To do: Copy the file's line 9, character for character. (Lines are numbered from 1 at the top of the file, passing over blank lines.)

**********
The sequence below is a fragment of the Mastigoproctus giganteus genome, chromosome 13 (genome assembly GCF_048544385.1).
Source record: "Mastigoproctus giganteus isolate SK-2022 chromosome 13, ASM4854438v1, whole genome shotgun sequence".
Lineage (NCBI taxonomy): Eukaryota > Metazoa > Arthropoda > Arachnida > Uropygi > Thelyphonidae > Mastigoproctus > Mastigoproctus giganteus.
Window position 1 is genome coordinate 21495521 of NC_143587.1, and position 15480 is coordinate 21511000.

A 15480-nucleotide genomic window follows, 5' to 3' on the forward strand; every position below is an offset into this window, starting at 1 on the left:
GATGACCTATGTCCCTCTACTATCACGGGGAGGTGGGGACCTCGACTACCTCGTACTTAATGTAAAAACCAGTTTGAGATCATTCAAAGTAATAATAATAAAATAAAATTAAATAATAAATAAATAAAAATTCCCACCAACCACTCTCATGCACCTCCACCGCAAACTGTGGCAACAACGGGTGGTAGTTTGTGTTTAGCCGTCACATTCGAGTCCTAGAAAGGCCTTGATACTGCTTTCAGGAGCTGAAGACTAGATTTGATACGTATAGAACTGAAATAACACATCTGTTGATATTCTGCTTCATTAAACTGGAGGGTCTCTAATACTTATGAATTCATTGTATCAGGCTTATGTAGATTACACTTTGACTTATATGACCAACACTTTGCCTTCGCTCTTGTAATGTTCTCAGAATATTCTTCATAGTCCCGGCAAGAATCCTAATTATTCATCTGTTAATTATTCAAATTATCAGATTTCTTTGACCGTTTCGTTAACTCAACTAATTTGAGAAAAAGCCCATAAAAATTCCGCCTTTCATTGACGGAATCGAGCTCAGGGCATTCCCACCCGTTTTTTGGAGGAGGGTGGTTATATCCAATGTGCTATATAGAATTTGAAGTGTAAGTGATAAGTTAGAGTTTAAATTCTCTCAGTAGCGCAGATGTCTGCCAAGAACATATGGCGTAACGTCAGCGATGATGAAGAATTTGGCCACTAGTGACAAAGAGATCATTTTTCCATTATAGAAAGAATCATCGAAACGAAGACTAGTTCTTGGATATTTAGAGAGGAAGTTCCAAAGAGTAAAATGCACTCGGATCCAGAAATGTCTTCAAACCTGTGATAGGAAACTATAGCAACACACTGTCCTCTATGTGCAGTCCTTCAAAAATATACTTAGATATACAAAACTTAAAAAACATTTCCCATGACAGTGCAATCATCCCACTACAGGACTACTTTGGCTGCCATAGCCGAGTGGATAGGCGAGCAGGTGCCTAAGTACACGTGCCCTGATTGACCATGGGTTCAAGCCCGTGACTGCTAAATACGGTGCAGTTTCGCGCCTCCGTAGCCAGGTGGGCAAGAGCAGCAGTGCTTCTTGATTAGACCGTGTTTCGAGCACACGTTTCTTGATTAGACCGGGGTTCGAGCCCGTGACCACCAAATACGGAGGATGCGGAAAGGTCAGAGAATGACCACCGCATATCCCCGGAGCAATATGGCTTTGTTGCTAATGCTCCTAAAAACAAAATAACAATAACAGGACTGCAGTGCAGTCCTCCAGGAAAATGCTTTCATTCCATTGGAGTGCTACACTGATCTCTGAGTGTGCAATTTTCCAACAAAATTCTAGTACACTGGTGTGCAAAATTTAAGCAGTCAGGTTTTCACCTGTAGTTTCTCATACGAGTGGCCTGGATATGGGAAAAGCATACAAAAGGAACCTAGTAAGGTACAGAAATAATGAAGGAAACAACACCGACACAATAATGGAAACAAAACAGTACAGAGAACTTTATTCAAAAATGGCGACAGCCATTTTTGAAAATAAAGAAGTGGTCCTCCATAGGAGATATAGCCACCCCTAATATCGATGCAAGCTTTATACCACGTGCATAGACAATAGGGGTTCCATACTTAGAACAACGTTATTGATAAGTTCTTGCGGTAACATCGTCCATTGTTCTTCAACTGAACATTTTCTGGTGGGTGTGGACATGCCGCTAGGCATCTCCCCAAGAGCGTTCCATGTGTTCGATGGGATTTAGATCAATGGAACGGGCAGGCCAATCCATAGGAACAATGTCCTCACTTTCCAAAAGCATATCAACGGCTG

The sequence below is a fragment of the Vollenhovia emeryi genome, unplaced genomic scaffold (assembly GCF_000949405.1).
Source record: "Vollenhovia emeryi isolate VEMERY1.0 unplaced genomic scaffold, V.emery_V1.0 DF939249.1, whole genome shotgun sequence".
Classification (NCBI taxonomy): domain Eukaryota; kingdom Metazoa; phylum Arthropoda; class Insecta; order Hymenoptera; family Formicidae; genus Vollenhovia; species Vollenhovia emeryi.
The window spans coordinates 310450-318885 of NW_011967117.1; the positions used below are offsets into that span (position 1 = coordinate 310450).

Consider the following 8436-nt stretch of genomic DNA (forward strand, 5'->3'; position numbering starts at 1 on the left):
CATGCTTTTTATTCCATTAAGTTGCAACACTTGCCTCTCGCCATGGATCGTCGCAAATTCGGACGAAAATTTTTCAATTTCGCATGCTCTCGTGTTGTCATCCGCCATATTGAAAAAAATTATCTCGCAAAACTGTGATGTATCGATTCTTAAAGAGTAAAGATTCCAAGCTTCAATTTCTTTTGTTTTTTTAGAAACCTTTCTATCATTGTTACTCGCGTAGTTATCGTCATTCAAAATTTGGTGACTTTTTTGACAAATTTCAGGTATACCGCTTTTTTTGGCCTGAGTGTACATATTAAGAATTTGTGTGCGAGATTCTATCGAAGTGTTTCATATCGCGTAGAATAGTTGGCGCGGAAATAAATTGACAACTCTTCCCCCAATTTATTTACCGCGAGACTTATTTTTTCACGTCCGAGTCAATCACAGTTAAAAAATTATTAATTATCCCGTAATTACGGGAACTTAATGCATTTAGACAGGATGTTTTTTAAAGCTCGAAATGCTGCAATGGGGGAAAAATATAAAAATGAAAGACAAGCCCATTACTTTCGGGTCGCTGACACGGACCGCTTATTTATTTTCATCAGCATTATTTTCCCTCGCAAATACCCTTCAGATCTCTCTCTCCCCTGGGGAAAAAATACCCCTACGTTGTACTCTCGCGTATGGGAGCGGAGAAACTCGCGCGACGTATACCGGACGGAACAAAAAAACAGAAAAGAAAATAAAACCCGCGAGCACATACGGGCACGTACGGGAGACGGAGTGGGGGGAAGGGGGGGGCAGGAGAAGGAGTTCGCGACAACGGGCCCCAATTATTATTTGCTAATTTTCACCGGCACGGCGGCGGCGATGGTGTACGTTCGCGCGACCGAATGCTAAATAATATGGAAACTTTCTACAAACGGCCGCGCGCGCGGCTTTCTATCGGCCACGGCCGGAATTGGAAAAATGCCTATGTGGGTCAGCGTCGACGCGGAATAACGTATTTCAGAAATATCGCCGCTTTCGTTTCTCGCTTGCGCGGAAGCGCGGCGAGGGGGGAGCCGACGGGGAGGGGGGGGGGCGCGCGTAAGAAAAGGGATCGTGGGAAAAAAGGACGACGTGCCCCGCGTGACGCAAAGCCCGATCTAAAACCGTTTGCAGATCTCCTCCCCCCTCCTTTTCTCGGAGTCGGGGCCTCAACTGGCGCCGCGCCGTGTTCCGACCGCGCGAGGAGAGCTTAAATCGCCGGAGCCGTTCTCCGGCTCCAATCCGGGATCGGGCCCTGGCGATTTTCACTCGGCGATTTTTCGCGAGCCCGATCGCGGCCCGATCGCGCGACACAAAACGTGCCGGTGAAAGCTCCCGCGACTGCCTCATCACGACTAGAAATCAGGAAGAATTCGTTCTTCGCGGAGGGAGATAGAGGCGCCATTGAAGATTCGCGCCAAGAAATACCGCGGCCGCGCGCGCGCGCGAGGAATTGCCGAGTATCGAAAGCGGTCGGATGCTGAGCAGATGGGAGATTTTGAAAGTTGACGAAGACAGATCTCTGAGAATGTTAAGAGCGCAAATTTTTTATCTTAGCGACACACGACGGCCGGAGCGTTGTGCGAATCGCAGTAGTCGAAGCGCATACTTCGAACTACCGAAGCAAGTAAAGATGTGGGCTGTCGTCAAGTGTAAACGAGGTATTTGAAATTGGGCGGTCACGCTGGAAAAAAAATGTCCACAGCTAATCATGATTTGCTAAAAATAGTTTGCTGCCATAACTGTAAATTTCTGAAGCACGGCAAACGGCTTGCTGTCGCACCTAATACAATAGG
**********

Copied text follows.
Classification (NCBI taxonomy): domain Eukaryota; kingdom Metazoa; phylum Arthropoda; class Insecta; order Hymenoptera; family Formicidae; genus Vollenhovia; species Vollenhovia emeryi.